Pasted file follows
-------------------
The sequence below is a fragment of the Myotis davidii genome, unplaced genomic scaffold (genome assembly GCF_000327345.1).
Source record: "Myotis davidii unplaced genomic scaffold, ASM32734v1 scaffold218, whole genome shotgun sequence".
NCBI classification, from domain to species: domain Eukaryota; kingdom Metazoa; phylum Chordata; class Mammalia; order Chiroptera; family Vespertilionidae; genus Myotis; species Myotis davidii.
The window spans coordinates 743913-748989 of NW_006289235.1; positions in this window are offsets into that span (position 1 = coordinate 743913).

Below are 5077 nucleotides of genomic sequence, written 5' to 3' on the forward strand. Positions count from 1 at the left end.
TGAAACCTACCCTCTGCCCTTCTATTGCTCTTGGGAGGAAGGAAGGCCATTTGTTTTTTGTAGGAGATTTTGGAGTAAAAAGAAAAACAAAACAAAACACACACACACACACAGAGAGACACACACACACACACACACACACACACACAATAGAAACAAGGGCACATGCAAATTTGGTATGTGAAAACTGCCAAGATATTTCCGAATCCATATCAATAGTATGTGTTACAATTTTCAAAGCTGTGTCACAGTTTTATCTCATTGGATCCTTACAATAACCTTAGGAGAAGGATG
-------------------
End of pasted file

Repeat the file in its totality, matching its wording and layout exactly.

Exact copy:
The sequence below is a fragment of the Myotis davidii genome, unplaced genomic scaffold (genome assembly GCF_000327345.1).
Source record: "Myotis davidii unplaced genomic scaffold, ASM32734v1 scaffold218, whole genome shotgun sequence".
NCBI classification, from domain to species: domain Eukaryota; kingdom Metazoa; phylum Chordata; class Mammalia; order Chiroptera; family Vespertilionidae; genus Myotis; species Myotis davidii.
The window spans coordinates 743913-748989 of NW_006289235.1; positions in this window are offsets into that span (position 1 = coordinate 743913).

Below are 5077 nucleotides of genomic sequence, written 5' to 3' on the forward strand. Positions count from 1 at the left end.
TGAAACCTACCCTCTGCCCTTCTATTGCTCTTGGGAGGAAGGAAGGCCATTTGTTTTTTGTAGGAGATTTTGGAGTAAAAAGAAAAACAAAACAAAACACACACACACACACAGAGAGACACACACACACACACACACACACACACACAATAGAAACAAGGGCACATGCAAATTTGGTATGTGAAAACTGCCAAGATATTTCCGAATCCATATCAATAGTATGTGTTACAATTTTCAAAGCTGTGTCACAGTTTTATCTCATTGGATCCTTACAATAACCTTAGGAGAAGGATG